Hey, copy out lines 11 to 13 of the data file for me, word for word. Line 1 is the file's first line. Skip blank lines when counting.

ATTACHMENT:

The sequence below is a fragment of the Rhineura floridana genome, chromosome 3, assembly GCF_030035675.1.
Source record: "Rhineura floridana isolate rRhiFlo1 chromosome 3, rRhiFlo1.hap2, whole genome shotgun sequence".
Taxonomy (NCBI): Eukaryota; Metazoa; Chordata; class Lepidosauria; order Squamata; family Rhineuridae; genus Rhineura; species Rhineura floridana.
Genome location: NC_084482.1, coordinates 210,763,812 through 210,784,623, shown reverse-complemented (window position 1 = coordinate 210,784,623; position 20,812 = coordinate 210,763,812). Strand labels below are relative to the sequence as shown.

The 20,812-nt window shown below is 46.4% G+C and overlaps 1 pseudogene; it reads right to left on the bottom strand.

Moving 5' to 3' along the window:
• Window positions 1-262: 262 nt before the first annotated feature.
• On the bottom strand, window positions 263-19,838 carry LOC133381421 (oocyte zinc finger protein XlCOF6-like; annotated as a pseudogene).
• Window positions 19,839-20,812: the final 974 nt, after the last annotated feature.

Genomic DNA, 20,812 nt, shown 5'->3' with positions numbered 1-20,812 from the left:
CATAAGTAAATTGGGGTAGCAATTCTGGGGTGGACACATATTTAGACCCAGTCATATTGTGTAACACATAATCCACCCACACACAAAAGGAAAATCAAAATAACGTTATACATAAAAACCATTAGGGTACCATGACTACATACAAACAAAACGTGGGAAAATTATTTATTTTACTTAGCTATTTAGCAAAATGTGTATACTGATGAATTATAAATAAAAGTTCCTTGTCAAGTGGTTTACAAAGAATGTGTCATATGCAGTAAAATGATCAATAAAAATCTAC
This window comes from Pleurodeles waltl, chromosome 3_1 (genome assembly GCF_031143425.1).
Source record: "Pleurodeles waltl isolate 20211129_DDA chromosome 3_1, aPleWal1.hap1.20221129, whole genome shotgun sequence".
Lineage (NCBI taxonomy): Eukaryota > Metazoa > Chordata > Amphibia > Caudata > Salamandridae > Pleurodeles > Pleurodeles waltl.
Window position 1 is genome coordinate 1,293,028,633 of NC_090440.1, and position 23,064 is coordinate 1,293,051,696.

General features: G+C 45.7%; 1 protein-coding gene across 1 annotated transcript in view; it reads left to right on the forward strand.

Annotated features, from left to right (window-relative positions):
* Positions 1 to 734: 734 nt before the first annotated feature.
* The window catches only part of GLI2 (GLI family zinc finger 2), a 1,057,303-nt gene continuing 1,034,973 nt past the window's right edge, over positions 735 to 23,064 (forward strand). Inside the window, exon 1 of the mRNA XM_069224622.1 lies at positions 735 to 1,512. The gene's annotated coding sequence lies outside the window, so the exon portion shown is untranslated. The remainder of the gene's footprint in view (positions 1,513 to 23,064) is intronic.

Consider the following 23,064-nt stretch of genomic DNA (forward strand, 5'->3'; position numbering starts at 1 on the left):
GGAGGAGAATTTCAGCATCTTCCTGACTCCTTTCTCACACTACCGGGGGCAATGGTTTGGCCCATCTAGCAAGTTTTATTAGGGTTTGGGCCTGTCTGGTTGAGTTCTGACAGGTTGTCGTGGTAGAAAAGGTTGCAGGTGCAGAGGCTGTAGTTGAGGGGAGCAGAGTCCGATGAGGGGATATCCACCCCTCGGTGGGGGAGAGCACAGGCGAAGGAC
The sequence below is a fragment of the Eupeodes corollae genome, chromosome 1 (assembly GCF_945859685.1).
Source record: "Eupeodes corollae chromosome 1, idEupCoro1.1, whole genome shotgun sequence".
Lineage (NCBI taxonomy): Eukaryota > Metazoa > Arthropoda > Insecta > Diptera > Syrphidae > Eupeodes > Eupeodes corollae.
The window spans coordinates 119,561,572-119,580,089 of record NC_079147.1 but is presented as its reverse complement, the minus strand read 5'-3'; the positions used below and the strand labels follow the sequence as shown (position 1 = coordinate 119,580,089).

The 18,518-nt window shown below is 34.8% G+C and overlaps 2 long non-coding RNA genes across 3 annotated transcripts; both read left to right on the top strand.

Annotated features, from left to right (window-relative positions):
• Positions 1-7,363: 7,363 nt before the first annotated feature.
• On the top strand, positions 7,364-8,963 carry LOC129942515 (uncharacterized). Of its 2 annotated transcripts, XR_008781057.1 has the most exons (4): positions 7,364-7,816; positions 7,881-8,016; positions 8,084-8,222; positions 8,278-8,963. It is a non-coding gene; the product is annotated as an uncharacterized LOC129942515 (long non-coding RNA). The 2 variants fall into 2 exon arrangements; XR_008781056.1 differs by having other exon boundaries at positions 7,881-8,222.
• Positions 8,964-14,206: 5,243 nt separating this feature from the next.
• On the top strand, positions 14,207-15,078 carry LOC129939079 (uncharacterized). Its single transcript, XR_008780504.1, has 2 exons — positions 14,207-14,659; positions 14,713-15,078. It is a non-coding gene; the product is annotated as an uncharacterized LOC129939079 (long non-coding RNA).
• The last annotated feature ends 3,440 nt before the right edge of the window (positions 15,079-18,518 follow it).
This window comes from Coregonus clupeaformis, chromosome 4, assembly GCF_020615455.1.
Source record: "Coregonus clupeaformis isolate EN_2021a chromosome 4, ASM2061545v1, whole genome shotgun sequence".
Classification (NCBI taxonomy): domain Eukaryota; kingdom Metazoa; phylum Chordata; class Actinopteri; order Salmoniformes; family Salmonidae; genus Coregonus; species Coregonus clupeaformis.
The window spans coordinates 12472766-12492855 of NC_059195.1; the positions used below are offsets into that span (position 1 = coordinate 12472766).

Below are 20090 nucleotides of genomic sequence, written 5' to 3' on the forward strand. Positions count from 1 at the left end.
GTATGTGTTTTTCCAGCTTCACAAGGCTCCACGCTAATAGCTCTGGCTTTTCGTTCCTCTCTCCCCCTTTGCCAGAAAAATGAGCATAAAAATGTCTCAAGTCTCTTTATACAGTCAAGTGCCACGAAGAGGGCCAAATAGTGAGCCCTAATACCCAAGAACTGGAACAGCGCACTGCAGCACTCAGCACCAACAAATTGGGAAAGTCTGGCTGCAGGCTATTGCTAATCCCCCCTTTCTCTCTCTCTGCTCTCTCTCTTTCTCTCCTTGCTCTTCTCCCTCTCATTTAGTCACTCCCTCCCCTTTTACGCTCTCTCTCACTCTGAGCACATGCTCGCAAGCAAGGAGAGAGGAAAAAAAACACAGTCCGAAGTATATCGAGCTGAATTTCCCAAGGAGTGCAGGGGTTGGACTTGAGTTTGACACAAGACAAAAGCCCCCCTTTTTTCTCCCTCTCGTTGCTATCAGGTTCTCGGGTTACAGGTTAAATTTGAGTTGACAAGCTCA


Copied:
CATAAGTAAATTGGGGTAGCAATTCTGGGGTGGACACATATTTAGACCCAGTCATATTGTGTAACACATAATCCACCCACACACAAAAGGAAAATCAAAATAACGTTATACATAAAAACCATTAGGGTACCATGACTACATACAAACAAAACGTGGGAAAATTATTTATTTTACTTAGCTATTTAGCAAAATGTGTATACTGATGAATTATAAATAAAAGTTCCTTGTCAAGTGGTTTACAAAGAATGTGTCATATGCAGTAAAATGATCAATAAAAATCTAC
This window comes from Pleurodeles waltl, chromosome 3_1 (genome assembly GCF_031143425.1).
Source record: "Pleurodeles waltl isolate 20211129_DDA chromosome 3_1, aPleWal1.hap1.20221129, whole genome shotgun sequence".